Savage's early productions do not seem to have afforded him either fame or profit; but in 1723 he produced a tragedy, in which himself performed a principal character, entitled "Sir Thomas Overbury"; during his employment upon which he is said to have been without a lodging, and often without food; possessing no other conveniences for study than the fields or the street; and, when he had composed a speech, stepping into a shop, and begging the use of pen, ink, and paper. The profits of this play appear to have amounted to L.200; and the world was beginning to regard this victim of maternal heartlessness with a more favourable eye, when the accident occurred which put not only his reputation but his life itself into jeopardy, and brought the name of Richard Savage within the gloomy boundaries of our criminal chronology.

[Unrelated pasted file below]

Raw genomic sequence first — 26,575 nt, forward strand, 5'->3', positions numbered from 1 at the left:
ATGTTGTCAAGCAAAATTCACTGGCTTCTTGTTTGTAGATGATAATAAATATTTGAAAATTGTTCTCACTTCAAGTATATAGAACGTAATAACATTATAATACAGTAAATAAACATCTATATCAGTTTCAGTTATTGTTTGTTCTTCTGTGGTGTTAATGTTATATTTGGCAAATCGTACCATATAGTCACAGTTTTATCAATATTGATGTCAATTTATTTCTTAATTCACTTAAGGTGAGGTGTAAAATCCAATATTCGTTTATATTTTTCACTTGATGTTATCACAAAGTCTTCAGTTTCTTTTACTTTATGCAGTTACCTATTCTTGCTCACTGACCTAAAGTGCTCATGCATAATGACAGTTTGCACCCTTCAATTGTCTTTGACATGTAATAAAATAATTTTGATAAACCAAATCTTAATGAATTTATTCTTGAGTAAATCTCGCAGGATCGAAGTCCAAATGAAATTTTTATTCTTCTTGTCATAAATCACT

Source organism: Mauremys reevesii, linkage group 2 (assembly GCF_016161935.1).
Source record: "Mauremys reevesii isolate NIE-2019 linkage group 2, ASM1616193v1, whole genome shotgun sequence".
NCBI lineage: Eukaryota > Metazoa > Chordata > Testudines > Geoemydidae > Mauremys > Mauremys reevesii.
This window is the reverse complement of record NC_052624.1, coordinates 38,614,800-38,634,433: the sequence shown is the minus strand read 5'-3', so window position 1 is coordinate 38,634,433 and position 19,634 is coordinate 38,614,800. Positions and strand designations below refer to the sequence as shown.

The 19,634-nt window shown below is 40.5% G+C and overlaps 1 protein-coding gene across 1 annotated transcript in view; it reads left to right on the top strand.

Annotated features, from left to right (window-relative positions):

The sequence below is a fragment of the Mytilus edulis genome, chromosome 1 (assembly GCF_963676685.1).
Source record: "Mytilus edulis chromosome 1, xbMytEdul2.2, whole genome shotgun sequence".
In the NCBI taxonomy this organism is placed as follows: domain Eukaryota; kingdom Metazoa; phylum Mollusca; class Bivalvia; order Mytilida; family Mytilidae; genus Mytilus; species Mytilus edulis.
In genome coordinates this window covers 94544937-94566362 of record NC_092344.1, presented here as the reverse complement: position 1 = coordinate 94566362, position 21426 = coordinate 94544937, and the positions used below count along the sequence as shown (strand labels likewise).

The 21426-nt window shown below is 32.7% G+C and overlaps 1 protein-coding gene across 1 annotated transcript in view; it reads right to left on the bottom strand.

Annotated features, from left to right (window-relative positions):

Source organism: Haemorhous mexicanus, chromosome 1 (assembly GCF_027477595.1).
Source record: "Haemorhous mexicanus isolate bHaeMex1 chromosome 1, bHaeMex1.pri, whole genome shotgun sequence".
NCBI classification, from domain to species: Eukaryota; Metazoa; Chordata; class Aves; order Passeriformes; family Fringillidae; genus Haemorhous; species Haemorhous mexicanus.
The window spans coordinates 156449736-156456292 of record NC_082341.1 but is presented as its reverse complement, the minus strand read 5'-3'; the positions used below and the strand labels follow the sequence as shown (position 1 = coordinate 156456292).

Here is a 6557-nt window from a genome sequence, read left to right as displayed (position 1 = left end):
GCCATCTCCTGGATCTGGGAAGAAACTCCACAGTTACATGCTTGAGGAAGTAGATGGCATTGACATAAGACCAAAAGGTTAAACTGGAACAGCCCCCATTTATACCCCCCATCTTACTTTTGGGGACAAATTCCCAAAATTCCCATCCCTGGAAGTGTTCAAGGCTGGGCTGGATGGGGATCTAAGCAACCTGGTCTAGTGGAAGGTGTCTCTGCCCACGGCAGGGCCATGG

We have before adverted to the frailties of the subject of this memoir. He was proud, vain, and dissipated; and the narrative we are about to give will show that he was destitute of that command over his passions which should be indicated in the conduct of every wise and virtuous man. But let the humane reader pause before he passes too severe a judgment upon poor Savage; and suffer the remembrance of his forlorn condition and unheard-of wrongs to cover, at least to a certain extent, "a multitude of sins."